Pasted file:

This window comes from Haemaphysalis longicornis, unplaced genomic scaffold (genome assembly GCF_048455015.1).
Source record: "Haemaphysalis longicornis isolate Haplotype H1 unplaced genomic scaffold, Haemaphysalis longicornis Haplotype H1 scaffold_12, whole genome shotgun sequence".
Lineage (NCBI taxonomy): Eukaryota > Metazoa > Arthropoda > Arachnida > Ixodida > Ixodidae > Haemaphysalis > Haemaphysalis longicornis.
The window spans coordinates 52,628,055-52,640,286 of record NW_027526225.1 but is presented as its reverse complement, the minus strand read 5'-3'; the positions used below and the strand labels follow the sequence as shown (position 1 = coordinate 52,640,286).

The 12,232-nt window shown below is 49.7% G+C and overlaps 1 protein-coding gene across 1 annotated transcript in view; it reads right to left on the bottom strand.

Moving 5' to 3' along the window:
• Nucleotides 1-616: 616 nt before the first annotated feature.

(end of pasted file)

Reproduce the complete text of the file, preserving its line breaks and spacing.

This window comes from Haemaphysalis longicornis, unplaced genomic scaffold (genome assembly GCF_048455015.1).
Source record: "Haemaphysalis longicornis isolate Haplotype H1 unplaced genomic scaffold, Haemaphysalis longicornis Haplotype H1 scaffold_12, whole genome shotgun sequence".
Lineage (NCBI taxonomy): Eukaryota > Metazoa > Arthropoda > Arachnida > Ixodida > Ixodidae > Haemaphysalis > Haemaphysalis longicornis.
The window spans coordinates 52,628,055-52,640,286 of record NW_027526225.1 but is presented as its reverse complement, the minus strand read 5'-3'; the positions used below and the strand labels follow the sequence as shown (position 1 = coordinate 52,640,286).

The 12,232-nt window shown below is 49.7% G+C and overlaps 1 protein-coding gene across 1 annotated transcript in view; it reads right to left on the bottom strand.

Moving 5' to 3' along the window:
• Nucleotides 1-616: 616 nt before the first annotated feature.